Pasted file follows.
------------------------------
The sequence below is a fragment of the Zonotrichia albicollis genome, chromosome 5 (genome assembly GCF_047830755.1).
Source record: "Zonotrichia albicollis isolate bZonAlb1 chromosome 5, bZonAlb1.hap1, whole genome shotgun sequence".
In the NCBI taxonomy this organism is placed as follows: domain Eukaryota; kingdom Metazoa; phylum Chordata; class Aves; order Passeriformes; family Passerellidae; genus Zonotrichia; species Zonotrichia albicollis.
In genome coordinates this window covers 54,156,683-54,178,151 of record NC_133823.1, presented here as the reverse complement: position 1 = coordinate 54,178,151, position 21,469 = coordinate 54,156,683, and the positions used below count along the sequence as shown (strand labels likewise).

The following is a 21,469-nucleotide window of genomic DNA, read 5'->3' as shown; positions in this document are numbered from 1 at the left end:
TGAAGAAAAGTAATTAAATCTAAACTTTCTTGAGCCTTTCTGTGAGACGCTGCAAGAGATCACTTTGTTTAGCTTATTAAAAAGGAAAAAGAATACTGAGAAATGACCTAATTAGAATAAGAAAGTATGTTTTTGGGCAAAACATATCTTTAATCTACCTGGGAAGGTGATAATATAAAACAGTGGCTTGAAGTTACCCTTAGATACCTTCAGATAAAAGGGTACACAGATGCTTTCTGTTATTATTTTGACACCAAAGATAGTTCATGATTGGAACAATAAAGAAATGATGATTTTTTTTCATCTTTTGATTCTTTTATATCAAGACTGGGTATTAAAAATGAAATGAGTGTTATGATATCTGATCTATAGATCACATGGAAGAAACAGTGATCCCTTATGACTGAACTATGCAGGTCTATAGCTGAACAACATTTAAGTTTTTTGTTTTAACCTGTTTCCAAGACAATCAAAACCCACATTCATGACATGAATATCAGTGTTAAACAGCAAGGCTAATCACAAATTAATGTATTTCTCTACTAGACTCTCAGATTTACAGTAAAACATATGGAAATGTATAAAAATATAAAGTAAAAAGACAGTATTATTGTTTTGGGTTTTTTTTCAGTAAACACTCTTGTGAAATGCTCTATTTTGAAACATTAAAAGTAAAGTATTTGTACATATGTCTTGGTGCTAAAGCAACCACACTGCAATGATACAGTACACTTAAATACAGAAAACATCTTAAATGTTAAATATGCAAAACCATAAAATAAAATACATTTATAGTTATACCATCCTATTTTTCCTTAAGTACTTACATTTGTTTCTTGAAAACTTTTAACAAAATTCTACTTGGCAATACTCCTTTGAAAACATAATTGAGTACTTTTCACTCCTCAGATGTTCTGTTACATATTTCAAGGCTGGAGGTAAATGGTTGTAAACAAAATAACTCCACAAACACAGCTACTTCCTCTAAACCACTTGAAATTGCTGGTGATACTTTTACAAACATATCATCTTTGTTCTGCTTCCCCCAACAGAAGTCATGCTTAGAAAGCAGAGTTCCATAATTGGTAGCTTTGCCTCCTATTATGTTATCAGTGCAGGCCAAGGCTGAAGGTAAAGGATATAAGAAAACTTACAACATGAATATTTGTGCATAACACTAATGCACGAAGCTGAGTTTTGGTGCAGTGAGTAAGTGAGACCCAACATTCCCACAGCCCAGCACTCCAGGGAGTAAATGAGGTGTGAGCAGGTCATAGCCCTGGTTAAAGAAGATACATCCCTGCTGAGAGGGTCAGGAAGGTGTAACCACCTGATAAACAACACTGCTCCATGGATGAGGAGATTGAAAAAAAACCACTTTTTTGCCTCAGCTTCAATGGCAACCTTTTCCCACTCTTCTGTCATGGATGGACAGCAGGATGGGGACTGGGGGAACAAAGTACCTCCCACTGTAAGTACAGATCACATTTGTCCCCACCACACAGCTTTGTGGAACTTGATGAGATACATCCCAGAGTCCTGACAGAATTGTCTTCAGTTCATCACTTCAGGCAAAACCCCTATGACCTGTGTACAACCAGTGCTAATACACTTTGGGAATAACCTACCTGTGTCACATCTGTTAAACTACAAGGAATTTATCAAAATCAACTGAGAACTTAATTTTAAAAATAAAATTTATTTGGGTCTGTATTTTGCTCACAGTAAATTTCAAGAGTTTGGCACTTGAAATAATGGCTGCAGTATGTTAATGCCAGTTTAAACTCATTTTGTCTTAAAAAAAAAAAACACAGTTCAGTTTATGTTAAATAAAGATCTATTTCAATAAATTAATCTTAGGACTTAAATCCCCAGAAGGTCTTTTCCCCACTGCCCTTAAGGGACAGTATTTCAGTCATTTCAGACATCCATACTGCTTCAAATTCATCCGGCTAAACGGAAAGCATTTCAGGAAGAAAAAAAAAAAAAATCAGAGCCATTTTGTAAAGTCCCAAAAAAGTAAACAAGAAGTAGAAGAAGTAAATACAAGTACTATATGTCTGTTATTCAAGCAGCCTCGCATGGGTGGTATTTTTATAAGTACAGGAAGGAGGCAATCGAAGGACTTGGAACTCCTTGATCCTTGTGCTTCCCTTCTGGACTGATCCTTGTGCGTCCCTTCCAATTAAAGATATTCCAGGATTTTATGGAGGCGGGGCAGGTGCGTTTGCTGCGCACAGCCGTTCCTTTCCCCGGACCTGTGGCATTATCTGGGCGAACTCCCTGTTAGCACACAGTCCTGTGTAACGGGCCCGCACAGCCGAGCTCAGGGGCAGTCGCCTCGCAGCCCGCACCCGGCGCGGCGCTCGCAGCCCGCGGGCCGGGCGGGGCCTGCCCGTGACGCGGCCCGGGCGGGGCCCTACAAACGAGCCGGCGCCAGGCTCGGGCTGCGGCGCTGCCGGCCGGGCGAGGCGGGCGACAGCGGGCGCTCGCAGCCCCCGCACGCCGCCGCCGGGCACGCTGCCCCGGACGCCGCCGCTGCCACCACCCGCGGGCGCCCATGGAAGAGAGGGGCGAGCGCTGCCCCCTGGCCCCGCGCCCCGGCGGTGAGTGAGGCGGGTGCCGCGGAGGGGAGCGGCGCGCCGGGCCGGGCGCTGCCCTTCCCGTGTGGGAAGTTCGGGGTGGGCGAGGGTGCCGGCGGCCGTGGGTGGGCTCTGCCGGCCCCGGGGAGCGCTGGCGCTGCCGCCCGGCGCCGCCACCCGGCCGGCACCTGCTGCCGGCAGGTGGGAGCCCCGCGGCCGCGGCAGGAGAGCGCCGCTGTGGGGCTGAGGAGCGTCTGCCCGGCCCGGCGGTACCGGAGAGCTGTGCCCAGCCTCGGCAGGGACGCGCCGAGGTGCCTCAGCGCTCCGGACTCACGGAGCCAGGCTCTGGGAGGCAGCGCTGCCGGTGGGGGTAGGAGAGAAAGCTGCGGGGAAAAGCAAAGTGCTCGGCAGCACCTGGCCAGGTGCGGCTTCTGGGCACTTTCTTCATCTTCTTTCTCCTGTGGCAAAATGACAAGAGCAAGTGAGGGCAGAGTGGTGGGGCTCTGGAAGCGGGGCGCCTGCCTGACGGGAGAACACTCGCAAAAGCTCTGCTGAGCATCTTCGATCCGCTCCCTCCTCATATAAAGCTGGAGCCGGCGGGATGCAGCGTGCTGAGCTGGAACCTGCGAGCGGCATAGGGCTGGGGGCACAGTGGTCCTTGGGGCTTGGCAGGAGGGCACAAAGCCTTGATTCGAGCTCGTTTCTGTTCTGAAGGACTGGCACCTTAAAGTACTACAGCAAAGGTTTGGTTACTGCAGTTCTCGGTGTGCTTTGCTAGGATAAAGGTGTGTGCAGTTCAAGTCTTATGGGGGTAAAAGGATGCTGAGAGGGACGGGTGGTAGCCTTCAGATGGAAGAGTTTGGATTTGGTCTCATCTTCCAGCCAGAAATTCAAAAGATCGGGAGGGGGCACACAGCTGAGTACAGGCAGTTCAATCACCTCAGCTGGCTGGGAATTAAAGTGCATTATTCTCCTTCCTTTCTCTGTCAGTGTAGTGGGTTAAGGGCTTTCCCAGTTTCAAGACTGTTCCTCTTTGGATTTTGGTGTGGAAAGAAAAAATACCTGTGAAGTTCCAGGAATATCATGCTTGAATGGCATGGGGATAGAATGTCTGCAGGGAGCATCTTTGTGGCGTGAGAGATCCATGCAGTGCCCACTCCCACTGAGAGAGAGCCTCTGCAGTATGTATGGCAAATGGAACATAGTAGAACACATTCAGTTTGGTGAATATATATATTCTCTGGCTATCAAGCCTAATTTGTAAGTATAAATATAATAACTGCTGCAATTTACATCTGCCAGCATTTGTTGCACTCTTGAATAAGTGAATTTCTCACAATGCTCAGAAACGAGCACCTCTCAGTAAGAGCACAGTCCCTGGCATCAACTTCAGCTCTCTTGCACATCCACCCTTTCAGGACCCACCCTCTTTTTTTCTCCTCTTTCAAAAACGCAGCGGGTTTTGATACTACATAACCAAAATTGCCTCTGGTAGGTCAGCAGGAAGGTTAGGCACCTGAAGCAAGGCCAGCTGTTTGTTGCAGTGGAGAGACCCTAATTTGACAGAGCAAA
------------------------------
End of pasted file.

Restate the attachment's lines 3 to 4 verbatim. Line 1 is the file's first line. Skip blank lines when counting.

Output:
In the NCBI taxonomy this organism is placed as follows: domain Eukaryota; kingdom Metazoa; phylum Chordata; class Aves; order Passeriformes; family Passerellidae; genus Zonotrichia; species Zonotrichia albicollis.
In genome coordinates this window covers 54,156,683-54,178,151 of record NC_133823.1, presented here as the reverse complement: position 1 = coordinate 54,178,151, position 21,469 = coordinate 54,156,683, and the positions used below count along the sequence as shown (strand labels likewise).